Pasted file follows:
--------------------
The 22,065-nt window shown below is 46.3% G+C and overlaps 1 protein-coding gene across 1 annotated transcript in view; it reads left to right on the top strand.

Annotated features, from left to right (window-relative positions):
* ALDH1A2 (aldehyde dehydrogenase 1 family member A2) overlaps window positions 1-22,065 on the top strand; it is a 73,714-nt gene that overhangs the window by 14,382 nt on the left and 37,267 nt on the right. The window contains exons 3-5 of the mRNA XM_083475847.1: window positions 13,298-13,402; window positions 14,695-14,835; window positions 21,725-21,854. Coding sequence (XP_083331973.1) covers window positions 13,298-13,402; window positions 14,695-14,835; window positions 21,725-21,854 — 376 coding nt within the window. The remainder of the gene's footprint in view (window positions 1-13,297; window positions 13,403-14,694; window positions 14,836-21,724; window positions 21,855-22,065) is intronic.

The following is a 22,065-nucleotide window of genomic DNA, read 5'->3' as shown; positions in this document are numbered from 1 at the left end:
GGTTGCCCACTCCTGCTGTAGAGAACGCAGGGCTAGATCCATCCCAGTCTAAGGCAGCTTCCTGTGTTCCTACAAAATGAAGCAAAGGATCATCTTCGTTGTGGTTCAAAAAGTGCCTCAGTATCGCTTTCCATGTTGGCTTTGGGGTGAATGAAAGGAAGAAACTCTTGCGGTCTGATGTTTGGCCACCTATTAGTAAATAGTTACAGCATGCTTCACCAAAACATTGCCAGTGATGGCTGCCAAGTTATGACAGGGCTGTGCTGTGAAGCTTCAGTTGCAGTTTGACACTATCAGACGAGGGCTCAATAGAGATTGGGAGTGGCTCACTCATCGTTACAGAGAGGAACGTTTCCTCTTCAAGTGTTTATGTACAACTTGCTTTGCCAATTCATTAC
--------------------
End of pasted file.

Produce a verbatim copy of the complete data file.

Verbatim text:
The 22,065-nt window shown below is 46.3% G+C and overlaps 1 protein-coding gene across 1 annotated transcript in view; it reads left to right on the top strand.

Annotated features, from left to right (window-relative positions):
* ALDH1A2 (aldehyde dehydrogenase 1 family member A2) overlaps window positions 1-22,065 on the top strand; it is a 73,714-nt gene that overhangs the window by 14,382 nt on the left and 37,267 nt on the right. The window contains exons 3-5 of the mRNA XM_083475847.1: window positions 13,298-13,402; window positions 14,695-14,835; window positions 21,725-21,854. Coding sequence (XP_083331973.1) covers window positions 13,298-13,402; window positions 14,695-14,835; window positions 21,725-21,854 — 376 coding nt within the window. The remainder of the gene's footprint in view (window positions 1-13,297; window positions 13,403-14,694; window positions 14,836-21,724; window positions 21,855-22,065) is intronic.

The following is a 22,065-nucleotide window of genomic DNA, read 5'->3' as shown; positions in this document are numbered from 1 at the left end:
GGTTGCCCACTCCTGCTGTAGAGAACGCAGGGCTAGATCCATCCCAGTCTAAGGCAGCTTCCTGTGTTCCTACAAAATGAAGCAAAGGATCATCTTCGTTGTGGTTCAAAAAGTGCCTCAGTATCGCTTTCCATGTTGGCTTTGGGGTGAATGAAAGGAAGAAACTCTTGCGGTCTGATGTTTGGCCACCTATTAGTAAATAGTTACAGCATGCTTCACCAAAACATTGCCAGTGATGGCTGCCAAGTTATGACAGGGCTGTGCTGTGAAGCTTCAGTTGCAGTTTGACACTATCAGACGAGGGCTCAATAGAGATTGGGAGTGGCTCACTCATCGTTACAGAGAGGAACGTTTCCTCTTCAAGTGTTTATGTACAACTTGCTTTGCCAATTCATTAC